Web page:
The site

Kimito Island is located within the Swedish-speaking coastal region of southern Finland. The villages and cultural landscapes of this territory are considered to have a unique character and are highly valued. The inhabitants have mainly been farmers, fishermen and sailors. The island still retains many examples of built heritage and local traditions that link its landscape to the traditional way of life that characterised this region for centuries.

One such place that exemplifies the charm of by-gone times can be found in the parish village of Kimito, where both the open-air museum Sagalund Museum and the church of Kimito, a medieval stone church from the 15th century, can be found. Sagalund Museum is the oldest open-air museum in Finland and, in fact, one of the oldest museums of this kind in the world. The open-air museum was first opened in the year 1900. Today, the museum consists of 27 wooden buildings which are representative of different historic periods of southern Finland. Most of these structures have been transplanted from the nearby regions, while others have been preserved on site. Sagalund is ranked as a heritage site of national interest by the National Bureau of Antiquities.

Tappo village, near the parish village of Kimito, is also located inland on the island – some four kilometres from the sea – and due to its good farmland, the villagers have traditionally dedicated themselves to agriculture, of which the old water mill is a historic remnant.

The water mill of Tappo is a rather small, modest timber structure. The current mill was built around the late 19th century, however there is evidence that older mills have existed on the same site since centuries. The mill has a large water wheel and is equipped with a pair of millstones. Next to the mill there is a stone dam, with wooden shutters and chutes to lead the water to the wheel. The surroundings of the structure, with the stream, dam and meadows form a beautiful traditional setting. The mill used to be operational and was maintained by the elderly farmer Stig Sundahl, who lived on a nearby farm. Together with him, the Sagalund Museum arranged annual mill days, when the mill was put in operation and flour was ground. Unfortunately, Stig Sundahl passed away in 2017 and since then, the mill has fallen into disrepair.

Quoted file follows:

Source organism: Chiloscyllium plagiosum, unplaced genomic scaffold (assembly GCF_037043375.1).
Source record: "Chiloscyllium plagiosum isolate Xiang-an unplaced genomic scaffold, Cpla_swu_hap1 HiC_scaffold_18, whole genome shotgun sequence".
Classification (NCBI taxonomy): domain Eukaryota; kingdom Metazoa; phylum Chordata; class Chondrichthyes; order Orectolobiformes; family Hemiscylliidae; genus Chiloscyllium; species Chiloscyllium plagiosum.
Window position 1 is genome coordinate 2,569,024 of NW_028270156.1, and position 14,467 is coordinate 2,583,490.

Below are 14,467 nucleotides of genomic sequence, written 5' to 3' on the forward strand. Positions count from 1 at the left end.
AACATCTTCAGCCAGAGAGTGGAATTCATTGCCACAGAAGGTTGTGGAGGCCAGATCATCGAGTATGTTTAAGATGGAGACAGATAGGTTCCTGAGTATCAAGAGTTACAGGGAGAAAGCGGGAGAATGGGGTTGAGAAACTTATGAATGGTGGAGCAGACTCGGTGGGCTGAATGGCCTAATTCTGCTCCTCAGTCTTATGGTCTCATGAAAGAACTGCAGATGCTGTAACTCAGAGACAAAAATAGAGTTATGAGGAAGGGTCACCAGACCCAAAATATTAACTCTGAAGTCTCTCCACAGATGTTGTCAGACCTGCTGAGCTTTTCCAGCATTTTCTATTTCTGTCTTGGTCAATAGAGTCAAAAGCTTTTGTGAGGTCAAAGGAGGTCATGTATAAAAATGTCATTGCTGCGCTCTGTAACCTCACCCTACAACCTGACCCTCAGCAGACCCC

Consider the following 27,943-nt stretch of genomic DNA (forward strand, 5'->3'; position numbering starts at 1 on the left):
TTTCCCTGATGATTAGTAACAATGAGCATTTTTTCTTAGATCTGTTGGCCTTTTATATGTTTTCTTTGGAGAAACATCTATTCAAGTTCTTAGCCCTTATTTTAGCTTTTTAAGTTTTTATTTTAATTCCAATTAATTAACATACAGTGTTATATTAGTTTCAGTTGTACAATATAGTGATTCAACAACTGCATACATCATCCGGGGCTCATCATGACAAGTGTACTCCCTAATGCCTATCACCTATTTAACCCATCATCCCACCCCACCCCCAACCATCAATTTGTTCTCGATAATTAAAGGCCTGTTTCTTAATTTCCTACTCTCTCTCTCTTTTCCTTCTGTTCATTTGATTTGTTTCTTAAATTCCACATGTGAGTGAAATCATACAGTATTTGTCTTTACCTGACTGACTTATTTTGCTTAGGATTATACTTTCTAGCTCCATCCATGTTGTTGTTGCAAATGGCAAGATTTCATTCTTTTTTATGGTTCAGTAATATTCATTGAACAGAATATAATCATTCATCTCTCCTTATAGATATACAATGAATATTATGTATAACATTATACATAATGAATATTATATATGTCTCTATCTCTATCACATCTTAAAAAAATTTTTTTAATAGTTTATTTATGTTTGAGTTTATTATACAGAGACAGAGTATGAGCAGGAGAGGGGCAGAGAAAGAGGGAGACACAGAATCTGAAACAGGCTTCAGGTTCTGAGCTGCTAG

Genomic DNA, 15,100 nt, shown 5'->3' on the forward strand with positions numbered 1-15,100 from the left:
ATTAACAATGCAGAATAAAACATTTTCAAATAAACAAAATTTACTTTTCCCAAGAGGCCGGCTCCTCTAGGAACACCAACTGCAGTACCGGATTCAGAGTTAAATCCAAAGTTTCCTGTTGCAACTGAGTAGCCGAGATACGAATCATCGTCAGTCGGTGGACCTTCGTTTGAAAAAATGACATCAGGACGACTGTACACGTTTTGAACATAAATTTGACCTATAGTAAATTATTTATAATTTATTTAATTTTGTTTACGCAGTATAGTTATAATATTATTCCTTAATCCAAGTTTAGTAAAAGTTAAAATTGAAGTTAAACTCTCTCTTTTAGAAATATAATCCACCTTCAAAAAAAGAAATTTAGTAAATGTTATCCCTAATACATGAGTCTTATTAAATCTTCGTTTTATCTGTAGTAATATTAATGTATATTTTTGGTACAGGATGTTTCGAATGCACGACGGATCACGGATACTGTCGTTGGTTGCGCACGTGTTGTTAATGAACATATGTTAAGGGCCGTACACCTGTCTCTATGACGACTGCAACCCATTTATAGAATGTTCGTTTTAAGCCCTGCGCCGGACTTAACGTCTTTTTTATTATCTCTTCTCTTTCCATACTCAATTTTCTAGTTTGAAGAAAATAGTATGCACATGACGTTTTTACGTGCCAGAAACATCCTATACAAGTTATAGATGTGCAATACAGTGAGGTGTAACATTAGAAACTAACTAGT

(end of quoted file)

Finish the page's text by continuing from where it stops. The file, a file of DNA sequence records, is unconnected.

The project

The European Heritage Volunteers Project aimed at repairing a historical windmill and replacing the shingle roofing of Linnarnäs farmhouse, a traditional farmhouse in Sagalund Museum, as well as smaller repairs at Tappo water mill.

The windmill at Sagalund Museum is of a rare hybrid type locally known as ”magpie mill”, which can usually be found in the Netherlands and Sweden, and are often a characteristic part of the landscape in rural south-western Finland, too. One of the mill’s four wings had broken off and a second one was in a state of disrepair. The project focused on building a new wing to replace the broken one.

At Linnarnäs farmhouse, adjacent to the windmill, the participants removed the rotten shingles and replaced them by new ones.

At Tappo water mill, various interventions were required in the surrounds, including the repair of a walkway leading to the mill for better visitor safety.

During their stay on Kimito Island, participants stayed at the Vreta School House of Sagalund Museum, where the founder of the Museum, Nils Oskar Jansson was a teacher.

The educational programme provided, included a complete insight into the cultural expressions and traditional way of life for the historical communities of Kimito Island. The participants were invited to take part in traditional saunas, to learn about the intangible culinary heritage of the place by part-taking in preparing traditional foods and also to experience the sailing culture of the island.


The project was organised by the Sagalund Museum Foundation, in cooperation with European Heritage Volunteers.

European Heritage Volunteers